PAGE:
Overview

What Are Gallstones? 

What Are Gallstones? 

Gallstones are hard particles that develop in the gallbladder. The gallbladder is a small, pear-shaped organ located in the upper right abdomen—the area between the chest and hips—below the liver.

Gallstones can range in size from a grain of sand to a golf ball. The gallbladder can develop a single large gallstone, hundreds of tiny stones, or both small and large stones. Gallstones can cause sudden pain in the upper right abdomen. This pain, called a gallbladder attack or biliary colic, occurs when gallstones block the ducts of the biliary tract.

What Causes Gallstones?

Imbalances in the substances that make up bile cause gallstones. Gallstones may form if bile contains too much cholesterol, too much bilirubin, or not enough bile salts. Scientists do not fully understand why these imbalances occur. Gallstones also may form if the gallbladder does not empty completely or often enough.

The two types of gallstones are cholesterol and pigment stones:

  • Cholesterol stones, usually yellow-green in color, consist primarily of hardened cholesterol. In the United States, more than 80 percent of gallstones are cholesterol stones.
  • Pigment stones, dark in color, are made of bilirubin.

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How Are Gallstones Treated?

If gallstones are not causing symptoms, treatment is usually not needed. However, if a person has a gallbladder attack or other symptoms, a health care provider will usually recommend treatment. A person may be referred to a gastroenterologist—a doctor who specializes in digestive diseases—for treatment. If a person has had one gallbladder attack, more episodes will likely follow.

The usual treatment for gallstones is surgery to remove the gallbladder. If a person cannot undergo surgery, nonsurgical treatments may be used to dissolve cholesterol gallstones. A health care provider may use ERCP to remove stones in people who cannot undergo surgery or to remove stones from the common bile duct in people who are about to have gallbladder removal surgery.

Surgery

Surgery to remove the gallbladder, called cholecystectomy, is one of the most common operations performed on adults in the United States.

The gallbladder is not an essential organ, which means a person can live normally without a gallbladder. Once the gallbladder is removed, bile flows out of the liver through the hepatic and common bile ducts and directly into the duodenum, instead of being stored in the gallbladder.

Surgeons perform two types of cholecystectomy:

  • Laparoscopic cholecystectomy. In a laparoscopic cholecystectomy, the surgeon makes several tiny incisions in the abdomen and inserts a laparoscope—a thin tube with a tiny video camera attached. The camera sends a magnified image from inside the body to a video monitor, giving the surgeon a close-up view of organs and tissues. While watching the monitor, the surgeon uses instruments to carefully separate the gallbladder from the liver, bile ducts, and other structures. Then the surgeon removes the gallbladder through one of the small incisions. Patients usually receive general anesthesia.

    Most cholecystectomies are performed with laparoscopy. Many laparoscopic cholecystectomies are performed on an outpatient basis, meaning the person is able to go home the same day. Normal physical activity can usually be resumed in about a week.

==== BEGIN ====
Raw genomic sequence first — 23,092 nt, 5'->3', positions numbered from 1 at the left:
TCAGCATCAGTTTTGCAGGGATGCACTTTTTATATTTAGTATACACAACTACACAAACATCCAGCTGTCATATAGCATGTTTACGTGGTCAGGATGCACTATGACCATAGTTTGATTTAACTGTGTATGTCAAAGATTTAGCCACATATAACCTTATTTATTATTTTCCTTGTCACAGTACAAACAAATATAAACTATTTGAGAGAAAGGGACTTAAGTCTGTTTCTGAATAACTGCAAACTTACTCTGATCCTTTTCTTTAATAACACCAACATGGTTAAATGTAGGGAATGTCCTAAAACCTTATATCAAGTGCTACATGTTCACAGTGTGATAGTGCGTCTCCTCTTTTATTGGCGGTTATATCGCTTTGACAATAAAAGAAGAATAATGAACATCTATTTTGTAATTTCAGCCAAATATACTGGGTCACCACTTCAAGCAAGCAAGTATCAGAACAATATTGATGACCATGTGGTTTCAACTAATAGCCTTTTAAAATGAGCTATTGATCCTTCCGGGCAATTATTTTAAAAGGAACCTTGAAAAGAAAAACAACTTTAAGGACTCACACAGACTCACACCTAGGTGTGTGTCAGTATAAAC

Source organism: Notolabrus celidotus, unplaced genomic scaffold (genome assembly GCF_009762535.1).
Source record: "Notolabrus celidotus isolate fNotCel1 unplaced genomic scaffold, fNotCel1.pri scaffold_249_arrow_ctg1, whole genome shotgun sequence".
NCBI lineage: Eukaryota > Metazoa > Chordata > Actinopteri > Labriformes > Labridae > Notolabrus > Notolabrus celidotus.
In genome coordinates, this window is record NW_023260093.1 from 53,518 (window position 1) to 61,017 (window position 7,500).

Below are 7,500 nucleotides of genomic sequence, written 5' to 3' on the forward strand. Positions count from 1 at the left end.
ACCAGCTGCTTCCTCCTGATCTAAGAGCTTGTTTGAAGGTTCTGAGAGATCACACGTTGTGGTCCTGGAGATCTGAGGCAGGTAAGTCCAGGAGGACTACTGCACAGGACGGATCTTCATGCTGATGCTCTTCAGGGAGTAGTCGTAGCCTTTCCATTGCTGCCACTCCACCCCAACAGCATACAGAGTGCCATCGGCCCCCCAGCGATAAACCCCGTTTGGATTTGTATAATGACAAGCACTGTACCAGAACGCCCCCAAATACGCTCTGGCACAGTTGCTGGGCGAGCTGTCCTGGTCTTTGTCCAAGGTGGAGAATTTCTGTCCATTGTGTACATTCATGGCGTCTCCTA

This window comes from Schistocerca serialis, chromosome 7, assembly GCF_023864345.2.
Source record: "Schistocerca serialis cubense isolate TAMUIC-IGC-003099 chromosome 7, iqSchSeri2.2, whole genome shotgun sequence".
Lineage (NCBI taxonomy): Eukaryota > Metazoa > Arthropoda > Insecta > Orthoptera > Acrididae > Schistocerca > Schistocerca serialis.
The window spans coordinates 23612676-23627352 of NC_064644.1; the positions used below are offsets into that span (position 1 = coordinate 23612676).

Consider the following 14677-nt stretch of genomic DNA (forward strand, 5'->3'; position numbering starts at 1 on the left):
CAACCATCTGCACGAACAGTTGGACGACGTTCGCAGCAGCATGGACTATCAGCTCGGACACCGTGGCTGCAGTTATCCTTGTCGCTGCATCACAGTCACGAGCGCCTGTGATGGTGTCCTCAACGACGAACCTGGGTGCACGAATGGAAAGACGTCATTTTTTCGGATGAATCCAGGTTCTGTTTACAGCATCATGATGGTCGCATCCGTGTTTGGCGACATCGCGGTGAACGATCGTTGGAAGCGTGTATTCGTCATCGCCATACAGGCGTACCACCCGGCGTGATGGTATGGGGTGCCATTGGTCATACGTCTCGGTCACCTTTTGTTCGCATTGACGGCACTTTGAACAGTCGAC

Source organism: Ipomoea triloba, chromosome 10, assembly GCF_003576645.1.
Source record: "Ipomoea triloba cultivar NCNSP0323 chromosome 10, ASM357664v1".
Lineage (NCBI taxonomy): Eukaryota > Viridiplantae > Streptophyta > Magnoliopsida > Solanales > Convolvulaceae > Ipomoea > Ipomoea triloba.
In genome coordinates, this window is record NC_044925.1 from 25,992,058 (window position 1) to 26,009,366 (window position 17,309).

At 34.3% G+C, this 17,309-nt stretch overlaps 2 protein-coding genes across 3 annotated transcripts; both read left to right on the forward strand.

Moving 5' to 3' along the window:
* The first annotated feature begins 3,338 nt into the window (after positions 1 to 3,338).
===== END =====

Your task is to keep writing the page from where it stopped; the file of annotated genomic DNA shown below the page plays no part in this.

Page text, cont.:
• Open cholecystectomy. An open cholecystectomy is performed when the gallbladder is severely inflamed, infected, or scarred from other operations. In most of these cases, open cholecystectomy is planned from the start. However, a surgeon may perform an open cholecystectomy when problems occur during a laparoscopic cholecystectomy. In these cases, the surgeon must switch to open cholecystectomy as a safety measure for the patient.

    To perform an open cholecystectomy, the surgeon creates an incision about 4 to 6 inches long in the abdomen to remove the gallbladder. Patients usually receive general anesthesia. Recovery from open cholecystectomy may require some people to stay in the hospital for up to a week. Normal physical activity can usually be resumed after about a month.

A small number of people have softer and more frequent stools after gallbladder removal because bile flows into the duodenum more often. Changes in bowel habits are usually temporary; however, they should be discussed with a health care provider.

Though complications from gallbladder surgery are rare, the most common complication is injury to the bile ducts. An injured common bile duct can leak bile and cause a painful and possibly dangerous infection. One or more additional operations may be needed to repair the bile ducts. Bile duct injuries occur in less than one percent of cholecystectomies.

Points to Remember

  • If gallstones are not causing symptoms, treatment is usually not needed. However, if a person has a gallbladder attack or other symptoms, a health care provider will usually recommend treatment.
  • The usual treatment for gallstones is surgery to remove the gallbladder. If a person cannot undergo surgery, nonsurgical treatments may be used to dissolve cholesterol gallstones. A health care provider may use endoscopic retrograde cholangiopancreatography (ERCP) to remove stones in people who cannot undergo surgery or to remove stones from the common bile duct in people who are about to have gallbladder removal surgery.
  • The gallbladder is not an essential organ, which means a person can live normally without a gallbladder. Once the gallbladder is removed, bile flows out of the liver through the hepatic and common bile ducts and directly into the duodenum, instead of being stored in the gallbladder.*

*Courtesy: This content is provided and made available by National Institute of Diabetes and Digestive and Kidney Diseases.